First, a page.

The Greensill affair is the biggest UK lobbying scandal in a generation. Since the Financial Times revealed that David Cameron lobbied the government last year on behalf of the now defunct finance company, it has emerged that the ex-premier peppered ministers and officials with 56 calls, texts or emails. Lord Jonathan Evans, chair of the Committee on Standards in Public Life, has made sensible proposals to police better the “revolving door” between the public and private sectors. But more reforms will be needed to achieve the transparency required.
Their aim should not be to bar ex-ministers or civil servants from joining the business world in later life. Officials have a right to remain active after leaving office, and pursue the salaries available in business or other professions, provided inside knowledge or contacts are not misused. A flow of staff, and expertise, between public and private sectors is useful. The door between the two should continue to revolve, but with clarity on the activities of those who pass through it.
The Greensill case has made it clear, too, that safeguards should apply to those still in office, not just those who have left — and not only to senior government officials but to civil servants and special advisers. One of the more eye-catching revelations was that the government’s former chief procurement officer took a part-time advisory role with the supply-chain finance specialist two months before leaving the civil service in 2015, after getting internal clearance. He then became a Greensill director in 2016.
Lord Evans proposes that government departments and the independent watchdog the Advisory Committee on Business Appointments should be able to ban ex-ministers and civil servants from lobbying for up to five years, where deemed appropriate. He also suggests business appointments should be banned for two years where applicants are directly responsible for policy, regulation or awarding of contracts relevant to the hiring company. Appointment rules should be made enforceable through civil servants’ job contracts, and parallel legal arrangements for ministers; if that is unworkable a statutory scheme, backed by civil penalties, should be explored.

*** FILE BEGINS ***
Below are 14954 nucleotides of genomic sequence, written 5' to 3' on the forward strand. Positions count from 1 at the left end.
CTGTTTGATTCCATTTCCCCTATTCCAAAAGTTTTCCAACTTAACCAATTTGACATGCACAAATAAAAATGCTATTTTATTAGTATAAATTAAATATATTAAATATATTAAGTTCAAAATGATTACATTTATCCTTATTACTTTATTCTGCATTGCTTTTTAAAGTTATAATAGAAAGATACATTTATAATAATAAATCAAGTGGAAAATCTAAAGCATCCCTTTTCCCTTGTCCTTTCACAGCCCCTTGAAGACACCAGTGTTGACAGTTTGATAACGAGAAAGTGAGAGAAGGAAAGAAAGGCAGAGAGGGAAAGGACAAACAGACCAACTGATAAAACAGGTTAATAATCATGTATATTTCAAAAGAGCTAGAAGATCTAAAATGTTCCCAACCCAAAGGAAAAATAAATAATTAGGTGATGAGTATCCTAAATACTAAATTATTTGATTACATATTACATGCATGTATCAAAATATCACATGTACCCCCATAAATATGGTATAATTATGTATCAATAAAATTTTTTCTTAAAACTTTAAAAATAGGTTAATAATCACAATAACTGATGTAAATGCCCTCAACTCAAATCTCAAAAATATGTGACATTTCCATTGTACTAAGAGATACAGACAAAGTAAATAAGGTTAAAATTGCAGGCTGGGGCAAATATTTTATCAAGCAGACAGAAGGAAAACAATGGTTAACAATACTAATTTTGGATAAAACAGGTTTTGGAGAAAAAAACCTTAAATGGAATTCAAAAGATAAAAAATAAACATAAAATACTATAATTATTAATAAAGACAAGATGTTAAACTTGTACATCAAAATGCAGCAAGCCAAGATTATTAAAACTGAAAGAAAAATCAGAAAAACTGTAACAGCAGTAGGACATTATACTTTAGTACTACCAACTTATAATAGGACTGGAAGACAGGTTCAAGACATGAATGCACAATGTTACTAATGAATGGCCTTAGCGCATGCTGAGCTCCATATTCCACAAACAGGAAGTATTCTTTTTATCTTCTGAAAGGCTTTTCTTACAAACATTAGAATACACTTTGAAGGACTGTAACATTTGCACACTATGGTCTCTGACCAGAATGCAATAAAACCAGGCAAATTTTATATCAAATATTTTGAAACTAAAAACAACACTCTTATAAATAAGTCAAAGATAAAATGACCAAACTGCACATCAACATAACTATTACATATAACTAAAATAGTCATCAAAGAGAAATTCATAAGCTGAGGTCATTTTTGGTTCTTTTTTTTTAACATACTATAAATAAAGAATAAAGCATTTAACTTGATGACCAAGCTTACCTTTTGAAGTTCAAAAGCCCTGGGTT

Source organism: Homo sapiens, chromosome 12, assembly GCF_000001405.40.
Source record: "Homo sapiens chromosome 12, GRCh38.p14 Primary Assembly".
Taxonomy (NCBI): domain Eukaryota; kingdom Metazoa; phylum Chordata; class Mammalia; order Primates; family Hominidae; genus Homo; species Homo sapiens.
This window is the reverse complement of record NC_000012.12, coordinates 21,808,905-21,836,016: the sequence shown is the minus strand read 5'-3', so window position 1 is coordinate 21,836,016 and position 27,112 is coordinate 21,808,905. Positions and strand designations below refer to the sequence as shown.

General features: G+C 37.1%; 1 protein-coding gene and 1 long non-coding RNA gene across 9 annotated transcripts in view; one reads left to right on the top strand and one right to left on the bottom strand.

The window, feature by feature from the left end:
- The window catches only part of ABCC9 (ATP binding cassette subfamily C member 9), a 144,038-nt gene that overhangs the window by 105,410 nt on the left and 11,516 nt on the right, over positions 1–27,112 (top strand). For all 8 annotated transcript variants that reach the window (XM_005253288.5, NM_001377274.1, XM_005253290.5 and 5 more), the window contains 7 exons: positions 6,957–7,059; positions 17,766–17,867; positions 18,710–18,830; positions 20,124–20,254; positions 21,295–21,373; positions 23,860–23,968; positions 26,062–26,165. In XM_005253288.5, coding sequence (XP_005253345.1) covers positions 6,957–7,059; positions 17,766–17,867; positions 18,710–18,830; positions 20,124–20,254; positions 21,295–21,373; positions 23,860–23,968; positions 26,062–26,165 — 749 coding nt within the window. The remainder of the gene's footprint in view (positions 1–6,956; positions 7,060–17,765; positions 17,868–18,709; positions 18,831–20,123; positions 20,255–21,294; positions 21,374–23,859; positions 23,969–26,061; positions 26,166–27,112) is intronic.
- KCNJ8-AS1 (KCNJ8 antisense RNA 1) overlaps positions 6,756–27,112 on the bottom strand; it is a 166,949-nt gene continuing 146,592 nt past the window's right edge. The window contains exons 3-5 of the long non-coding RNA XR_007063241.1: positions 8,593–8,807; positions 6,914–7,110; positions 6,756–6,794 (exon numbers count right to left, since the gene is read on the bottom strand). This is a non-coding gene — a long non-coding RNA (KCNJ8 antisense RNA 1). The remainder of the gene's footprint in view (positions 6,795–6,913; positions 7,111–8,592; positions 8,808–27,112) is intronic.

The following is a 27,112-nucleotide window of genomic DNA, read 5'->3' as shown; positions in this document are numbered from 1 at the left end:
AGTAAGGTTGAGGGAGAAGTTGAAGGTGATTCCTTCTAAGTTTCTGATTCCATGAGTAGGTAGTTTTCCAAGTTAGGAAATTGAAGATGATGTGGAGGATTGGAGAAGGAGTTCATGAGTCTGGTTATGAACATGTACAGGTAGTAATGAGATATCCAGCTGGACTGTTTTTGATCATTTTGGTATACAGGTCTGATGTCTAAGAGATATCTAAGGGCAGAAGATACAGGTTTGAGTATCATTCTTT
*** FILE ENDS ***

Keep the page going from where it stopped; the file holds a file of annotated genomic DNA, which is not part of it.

Such measures are reasonable and proportionate. So is the recommendation that ministries publish details of lobbying contacts monthly, rather than every quarter — and that this extends to “informal” lobbying using communications such as WhatsApp and text messages. The Evans report notes that Cameron’s “extensive” lobbying for Greensill was not mentioned in any departmental disclosures. Campaign groups say disclosure rules should also be tightened; lobbying meetings are too often vaguely described as “introductions” or “general catch-ups”.
Other reforms are desirable. Acoba or an equivalent body should be given more resources and powers, and put on a statutory basis. Above all, the lobbyists’ register introduced, ironically, by Cameron should be extended beyond “consultant” lobbyists to include companies’ in-house representatives, who account for the bulk of lobbying work.
Lord Evans’ committee began its review before the Greensill case, which has spawned a series of inquiries or investigations into different aspects of the scandal; some will have their own recommendations. Prime Minister Boris Johnson should take a bold approach to implementing them. A full lobbyists’ register, for example, as used in Ireland and Canada, would do little to impede the machinery of government. But it would be important in starting to rebuild trust that has been badly dented by a succession of scandals.